1960s London set the scene for Carl Sydow’s playful, op-inspired sculptures.
Carl Sydow was one of a bright new generation of New Zealand sculptors who came to the fore during the 1960s and 70s, alongside John Panting, Stephen Furlonger and Leon Narbey. These artists rejected traditional sculptural materials and processes, choosing instead plastics, fibreglass and welded steel. Sydow’s works include sheets of zinc suspended on springs that shimmer when they move, as well as colourful garden hoses threaded through a sheet of Perspex.
Tragically, Sydow’s life was cut short in 1975 aged thirty-five. At the time, his career was in full flight and he was viewed by many as one of New Zealand’s leading sculptors. Tomorrow Never Knows focuses on the playful, up-tempo works produced in the last five years of the artist’s life and includes several sculptures from the Gallery’s collection alongside suites of his op-inspired drawings.
- Curator: Peter Vangioni
- Exhibition number: 1030
Carl Sydow was a leading light in New Zealand art of the 1960s and 70s—until tragedy struck. Curator Peter Vangioni discusses and illustrates his work and life.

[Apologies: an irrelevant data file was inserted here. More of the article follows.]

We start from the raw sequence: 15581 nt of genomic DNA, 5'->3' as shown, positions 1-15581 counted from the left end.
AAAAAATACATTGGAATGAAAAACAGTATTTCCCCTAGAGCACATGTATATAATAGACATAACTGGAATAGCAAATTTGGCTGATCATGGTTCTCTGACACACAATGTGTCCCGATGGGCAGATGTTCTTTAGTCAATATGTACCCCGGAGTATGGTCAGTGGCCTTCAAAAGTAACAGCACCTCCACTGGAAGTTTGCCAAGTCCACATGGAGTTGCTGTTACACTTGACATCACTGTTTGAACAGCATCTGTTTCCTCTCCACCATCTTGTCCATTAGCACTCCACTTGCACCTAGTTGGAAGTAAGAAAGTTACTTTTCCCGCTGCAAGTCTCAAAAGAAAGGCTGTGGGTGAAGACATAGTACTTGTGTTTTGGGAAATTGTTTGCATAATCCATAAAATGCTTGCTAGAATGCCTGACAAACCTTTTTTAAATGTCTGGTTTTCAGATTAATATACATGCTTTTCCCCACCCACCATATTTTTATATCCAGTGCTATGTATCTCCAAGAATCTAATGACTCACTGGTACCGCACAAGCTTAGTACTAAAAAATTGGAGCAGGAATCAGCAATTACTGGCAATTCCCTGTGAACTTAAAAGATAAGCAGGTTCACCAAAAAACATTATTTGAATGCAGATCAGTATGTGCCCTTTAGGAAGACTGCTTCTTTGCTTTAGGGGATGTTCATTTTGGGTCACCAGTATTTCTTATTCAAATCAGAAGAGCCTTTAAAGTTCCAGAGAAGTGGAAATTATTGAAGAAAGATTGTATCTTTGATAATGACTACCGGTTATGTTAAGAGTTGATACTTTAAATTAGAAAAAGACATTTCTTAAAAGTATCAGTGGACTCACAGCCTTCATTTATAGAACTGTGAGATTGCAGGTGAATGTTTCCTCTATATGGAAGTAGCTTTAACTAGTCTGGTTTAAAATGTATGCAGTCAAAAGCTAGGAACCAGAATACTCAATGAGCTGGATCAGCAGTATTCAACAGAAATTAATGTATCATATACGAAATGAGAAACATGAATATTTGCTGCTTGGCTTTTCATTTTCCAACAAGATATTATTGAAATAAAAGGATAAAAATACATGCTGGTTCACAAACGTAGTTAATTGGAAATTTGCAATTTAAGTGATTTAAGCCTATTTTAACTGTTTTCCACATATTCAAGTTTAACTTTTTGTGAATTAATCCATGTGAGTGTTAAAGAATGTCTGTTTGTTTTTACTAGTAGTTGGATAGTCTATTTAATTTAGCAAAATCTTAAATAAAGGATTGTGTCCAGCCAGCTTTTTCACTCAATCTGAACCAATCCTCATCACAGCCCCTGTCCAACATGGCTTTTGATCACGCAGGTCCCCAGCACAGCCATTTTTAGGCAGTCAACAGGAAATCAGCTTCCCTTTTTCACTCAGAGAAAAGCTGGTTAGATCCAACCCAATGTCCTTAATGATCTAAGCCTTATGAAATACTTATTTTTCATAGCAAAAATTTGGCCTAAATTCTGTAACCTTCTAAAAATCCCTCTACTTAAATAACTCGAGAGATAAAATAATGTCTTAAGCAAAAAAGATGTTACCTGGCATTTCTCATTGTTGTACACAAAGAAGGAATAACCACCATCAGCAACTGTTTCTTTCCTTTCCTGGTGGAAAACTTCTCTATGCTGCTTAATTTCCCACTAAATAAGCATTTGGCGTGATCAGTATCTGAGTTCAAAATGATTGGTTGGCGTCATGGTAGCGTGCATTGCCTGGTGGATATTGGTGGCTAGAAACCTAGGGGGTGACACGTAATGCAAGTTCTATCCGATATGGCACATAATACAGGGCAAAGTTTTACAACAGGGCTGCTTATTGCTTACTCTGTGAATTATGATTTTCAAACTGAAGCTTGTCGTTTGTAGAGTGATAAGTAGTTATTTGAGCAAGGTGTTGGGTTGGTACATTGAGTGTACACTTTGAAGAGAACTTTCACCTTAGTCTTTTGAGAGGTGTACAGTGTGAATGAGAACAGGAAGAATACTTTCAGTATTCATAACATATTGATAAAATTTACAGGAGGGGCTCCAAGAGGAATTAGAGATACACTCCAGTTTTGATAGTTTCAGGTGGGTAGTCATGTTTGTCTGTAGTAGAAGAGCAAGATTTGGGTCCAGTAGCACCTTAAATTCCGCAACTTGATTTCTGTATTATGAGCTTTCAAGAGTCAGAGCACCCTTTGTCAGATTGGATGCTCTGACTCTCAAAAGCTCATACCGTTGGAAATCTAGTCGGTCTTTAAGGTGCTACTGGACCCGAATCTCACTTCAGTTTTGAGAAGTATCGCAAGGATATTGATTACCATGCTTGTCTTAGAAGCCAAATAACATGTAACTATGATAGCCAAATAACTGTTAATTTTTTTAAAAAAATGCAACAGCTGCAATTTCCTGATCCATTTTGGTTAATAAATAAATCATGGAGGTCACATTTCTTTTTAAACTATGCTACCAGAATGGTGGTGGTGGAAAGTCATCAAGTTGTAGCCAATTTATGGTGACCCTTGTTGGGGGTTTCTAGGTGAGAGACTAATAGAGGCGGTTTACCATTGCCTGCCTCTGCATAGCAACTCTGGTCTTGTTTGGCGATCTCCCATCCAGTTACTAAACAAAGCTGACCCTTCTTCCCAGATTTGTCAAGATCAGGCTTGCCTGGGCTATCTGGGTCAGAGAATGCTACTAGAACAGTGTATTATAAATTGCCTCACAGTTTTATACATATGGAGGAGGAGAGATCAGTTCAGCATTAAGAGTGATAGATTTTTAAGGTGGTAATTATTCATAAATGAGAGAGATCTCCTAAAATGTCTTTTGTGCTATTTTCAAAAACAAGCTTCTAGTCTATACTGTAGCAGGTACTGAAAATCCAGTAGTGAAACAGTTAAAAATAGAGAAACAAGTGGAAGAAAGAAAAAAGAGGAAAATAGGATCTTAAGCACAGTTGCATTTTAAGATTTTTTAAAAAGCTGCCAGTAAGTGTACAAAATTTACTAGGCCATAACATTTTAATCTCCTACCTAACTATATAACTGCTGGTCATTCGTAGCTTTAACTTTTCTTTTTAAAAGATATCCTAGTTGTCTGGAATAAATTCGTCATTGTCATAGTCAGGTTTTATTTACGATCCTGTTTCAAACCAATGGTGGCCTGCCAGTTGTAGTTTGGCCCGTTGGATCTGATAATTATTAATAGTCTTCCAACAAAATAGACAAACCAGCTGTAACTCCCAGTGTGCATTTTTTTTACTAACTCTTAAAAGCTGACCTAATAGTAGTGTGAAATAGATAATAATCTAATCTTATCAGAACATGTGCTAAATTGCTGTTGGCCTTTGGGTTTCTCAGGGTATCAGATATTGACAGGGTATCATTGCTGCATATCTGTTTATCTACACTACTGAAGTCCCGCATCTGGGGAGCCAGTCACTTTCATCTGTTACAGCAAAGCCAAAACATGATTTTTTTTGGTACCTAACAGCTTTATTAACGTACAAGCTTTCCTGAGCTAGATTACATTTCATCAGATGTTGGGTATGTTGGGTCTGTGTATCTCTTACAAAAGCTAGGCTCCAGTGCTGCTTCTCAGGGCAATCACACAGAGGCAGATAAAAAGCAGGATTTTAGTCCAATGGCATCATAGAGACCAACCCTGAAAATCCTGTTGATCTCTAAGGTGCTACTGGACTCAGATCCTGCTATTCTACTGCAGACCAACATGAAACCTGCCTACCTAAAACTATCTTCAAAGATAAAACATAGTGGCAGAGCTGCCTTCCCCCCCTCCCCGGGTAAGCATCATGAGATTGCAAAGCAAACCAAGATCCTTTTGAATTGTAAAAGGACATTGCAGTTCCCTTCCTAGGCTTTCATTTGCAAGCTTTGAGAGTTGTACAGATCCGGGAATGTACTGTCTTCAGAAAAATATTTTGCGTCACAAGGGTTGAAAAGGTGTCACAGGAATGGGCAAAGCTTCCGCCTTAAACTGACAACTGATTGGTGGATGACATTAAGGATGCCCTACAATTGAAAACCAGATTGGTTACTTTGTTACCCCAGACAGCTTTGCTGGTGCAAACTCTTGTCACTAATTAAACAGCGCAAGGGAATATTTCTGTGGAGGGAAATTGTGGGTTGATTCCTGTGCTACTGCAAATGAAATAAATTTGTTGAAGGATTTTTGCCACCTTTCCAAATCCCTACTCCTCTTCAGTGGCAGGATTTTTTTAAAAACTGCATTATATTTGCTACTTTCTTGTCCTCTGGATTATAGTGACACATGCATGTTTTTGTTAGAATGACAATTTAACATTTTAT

Julian Dashper's Untitled 1996
Sound artist Paul Sutherland chooses his favourite work from the Gallery’s collection.
The pleasure of making: objects taking centre stage in the space of the art gallery
Was it serendipity that the opening of Christchurch Art Gallery's Burster Flipper Wobbler Dripper Spinner Stacker Shaker Maker coincided with that of Slip Cast, a group exhibition at the Dowse Art Museum that also focused on the pleasure that artists take in manipulating materials in the process of making art?
New Zealand in the Biennale of Sydney and the Biennale of Sydney in New Zealand
and the Biennale of Sydney in New Zealand